Links about Happynomics (please report to ahrenner@yahoo.comor tweet @ahrenner if any is broken or unappropriated):

Our page in FB:

Social Value International (formerly Social Impact Analysis Association; which I´m a proud member of):

The Club of Rome (I´m also a proud member of the Spanish Chapter):

The Economist does not like happiness:

NEF´s got it:

World Database of Happyness:

UN World Happyness Report:

At Wikipedia, happiness economics:

Emerson on blended value:

Brooks on Cowen and post-materialism:

Porter and Kramer on shared value:

A literary reference, not our concept, in fact:
” As they flew over the crematorium, the plane shot upwards on the column of hot air rising from the chimneys, only to fall as suddenly when it passed into the descending chill beyond.
“What a marvellous switchback!” Lenina laughed delightedly.
But Henry’s tone was almost, for a moment, melancholy. “Do you know what that switchback was?” he said. “It was some human being finally and definitely disappearing. Going up in a squirt of hot gas. It would be curious to know who it was–a man or a woman, an Alpha or an Epsilon. …” He sighed. Then, in a resolutely cheerful voice, “Anyhow,” he concluded, “there’s one thing we can be certain of; whoever he may have been, he was happy when he was alive. Everybody’s happy now.”
“Yes, everybody’s happy now,” echoed Lenina. They had heard the words repeated a hundred and fifty times every night for twelve years”.
A. Huxley, Brave New World

Cohen on the Happynomics of life:

Bergheim on the happy variety of capitalism:

Burson-Marsteller on Happynomics:

General interestring ideas at Action for Happiness:

The Easterling Paradox:

The social progress imperative:

Program Evaluation and Social Research Methods from The International Consortium for the Advancement of Academic Publication (ICAAP)

Links to assessment and evaluation resources at Purdue

League of Pragmatic Optimists (LOPO):

Economics of happyness at Brookings Institution:

Easterlin paradox revisited

Easterlin paradox revisited II (by A. Nasser):

Henry Mintzberg on Rebalancing Society:

Early influencers in Neighbourhood Economics:

International Journal of Wellbeing:

The Happynomics of life by Cohen:

Public Value:

The P2P Foundation:

The SiG Knowledge Hub, learning resources about creating conditions for social innovation and examples in Canada and around the world:

On Eudaemonia – Seligman

Local Futures/International Society for Ecology and Culture (ISEC) is a non-profit organization dedicated to the revitalization of cultural and biological diversity, and the strengthening of local communities and economies worldwide. “Rather than attempting to solve every problem by ‘growing the economy’, we need to focus instead on meeting real human and ecological needs through awakening to our spiritual ties to community and nature – through an ‘economics of happiness’:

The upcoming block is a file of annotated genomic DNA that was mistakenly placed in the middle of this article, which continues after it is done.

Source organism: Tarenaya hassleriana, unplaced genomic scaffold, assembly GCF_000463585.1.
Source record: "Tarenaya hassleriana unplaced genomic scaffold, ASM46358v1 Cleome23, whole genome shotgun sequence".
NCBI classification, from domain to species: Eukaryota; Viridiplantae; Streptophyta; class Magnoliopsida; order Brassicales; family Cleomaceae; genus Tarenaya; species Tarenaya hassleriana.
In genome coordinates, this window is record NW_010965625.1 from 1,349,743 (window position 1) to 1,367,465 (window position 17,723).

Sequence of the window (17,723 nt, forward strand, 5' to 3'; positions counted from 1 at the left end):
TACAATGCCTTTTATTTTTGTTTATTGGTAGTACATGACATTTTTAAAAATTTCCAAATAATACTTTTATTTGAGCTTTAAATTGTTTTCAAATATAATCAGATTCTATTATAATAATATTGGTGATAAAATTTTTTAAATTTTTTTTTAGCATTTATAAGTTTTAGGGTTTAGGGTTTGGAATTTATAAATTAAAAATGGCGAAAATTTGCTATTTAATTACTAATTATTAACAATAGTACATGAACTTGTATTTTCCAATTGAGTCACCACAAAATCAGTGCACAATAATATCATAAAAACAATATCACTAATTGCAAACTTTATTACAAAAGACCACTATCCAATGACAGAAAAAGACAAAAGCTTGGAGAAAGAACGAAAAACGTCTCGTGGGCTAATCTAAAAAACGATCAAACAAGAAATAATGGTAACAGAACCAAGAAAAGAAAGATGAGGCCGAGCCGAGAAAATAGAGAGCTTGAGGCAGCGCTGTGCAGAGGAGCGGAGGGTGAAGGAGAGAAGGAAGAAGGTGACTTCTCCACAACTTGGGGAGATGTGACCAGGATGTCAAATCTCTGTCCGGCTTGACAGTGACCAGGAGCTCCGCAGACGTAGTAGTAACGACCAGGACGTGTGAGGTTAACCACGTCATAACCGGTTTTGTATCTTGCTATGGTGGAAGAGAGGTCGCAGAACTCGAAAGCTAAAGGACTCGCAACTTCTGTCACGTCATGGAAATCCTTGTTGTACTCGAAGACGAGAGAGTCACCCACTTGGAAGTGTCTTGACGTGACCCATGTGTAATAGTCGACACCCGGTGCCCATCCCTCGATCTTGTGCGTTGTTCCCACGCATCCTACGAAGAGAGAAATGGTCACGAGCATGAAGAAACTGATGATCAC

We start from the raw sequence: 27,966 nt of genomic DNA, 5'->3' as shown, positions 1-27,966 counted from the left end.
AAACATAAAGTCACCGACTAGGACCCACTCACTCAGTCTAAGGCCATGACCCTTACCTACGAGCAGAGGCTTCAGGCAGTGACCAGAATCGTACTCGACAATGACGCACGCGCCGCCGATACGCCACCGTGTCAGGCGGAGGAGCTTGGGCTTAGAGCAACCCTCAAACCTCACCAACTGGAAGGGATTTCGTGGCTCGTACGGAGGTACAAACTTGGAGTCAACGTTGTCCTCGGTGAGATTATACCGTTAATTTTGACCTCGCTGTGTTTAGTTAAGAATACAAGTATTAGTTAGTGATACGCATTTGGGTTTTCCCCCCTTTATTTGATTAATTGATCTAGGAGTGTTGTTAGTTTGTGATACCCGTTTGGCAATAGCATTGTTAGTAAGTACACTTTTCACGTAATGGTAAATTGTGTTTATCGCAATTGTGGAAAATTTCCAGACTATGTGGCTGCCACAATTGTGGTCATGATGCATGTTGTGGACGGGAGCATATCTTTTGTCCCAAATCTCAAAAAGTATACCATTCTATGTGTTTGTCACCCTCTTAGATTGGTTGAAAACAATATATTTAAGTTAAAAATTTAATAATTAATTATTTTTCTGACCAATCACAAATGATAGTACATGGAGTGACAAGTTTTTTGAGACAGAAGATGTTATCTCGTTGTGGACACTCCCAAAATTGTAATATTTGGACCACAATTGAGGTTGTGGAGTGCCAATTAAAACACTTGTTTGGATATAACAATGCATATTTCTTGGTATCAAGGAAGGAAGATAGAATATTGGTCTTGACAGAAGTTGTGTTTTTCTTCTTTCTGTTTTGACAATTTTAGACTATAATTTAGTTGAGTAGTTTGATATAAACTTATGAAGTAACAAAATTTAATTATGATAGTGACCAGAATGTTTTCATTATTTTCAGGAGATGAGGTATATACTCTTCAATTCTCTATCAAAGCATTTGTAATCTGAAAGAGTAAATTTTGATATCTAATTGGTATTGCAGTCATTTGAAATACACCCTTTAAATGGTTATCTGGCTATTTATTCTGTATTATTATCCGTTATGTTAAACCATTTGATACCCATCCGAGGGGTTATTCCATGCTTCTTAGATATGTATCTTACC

The International Society for Quality of Life Research (ISOQOL), established in 1993, is a non-profit society to advance the scientific study of health-related quality of life and other patient-centered outcomes to identify effective interventions, enhance the quality of health care and promote the health of populations:

At the Institute for New Economic Thinking – Oxford Martin School, they believe that “for much of the twentieth century economics was dominated by ideas that humans are perfectly rational, markets are perfectly efficient, institutions are optimally designed, and that market economies tend to self-correct, finding an equilibrium that delivers the best social outcome. New economic thinking takes a more realistic view that embraces the messy reality of the economy. It sees the economy as a dynamic, complex, evolving, network of interacting, heterogeneous individuals and institutions who who don’t always behave rationally and have limited information, but nonetheless learn, are innovative, and evolve over time.”:

The Marshall Institute for Philanthropy and Social Entrepreneurship at the LSE aims to increase the impact and effectiveness of private action for public benefit through research, teaching and convening:

UAE Ministry of State for Happiness:Vision: To be among the happiest countries in the world. Mission: To have happiness and positivity as a lifestyle and the higher purpose of government work in the UAE.

Thomas Piketty argues that Simon Kuznets mistook (while formulating Kuznets curve) the 1930-1950 decrease in inequality for the endpoint of its development. Since 1950, inequality has again reached pre-WW II levels.

On 12 December 2017, Rethinking Economics and the New Weather Institute published ’33 Theses for an Economics Reformation’ to mark 500 years since the Catholic Reformation. The Theses, which were endorsed by students and economists and nailed to the doors of the London School of Economics, are reproduced below:

El pasado 12 de diciembre, coincidiendo con el 500 aniversario de las tesis de Lutero, un grupo de economistas y estudiantes ‘clavaron’ en la London School of Economics un listado de recomendaciones para proceder a una Reforma de la Economía, que se reproducen aquí:

Prof. Andrew J. Oswald webpage: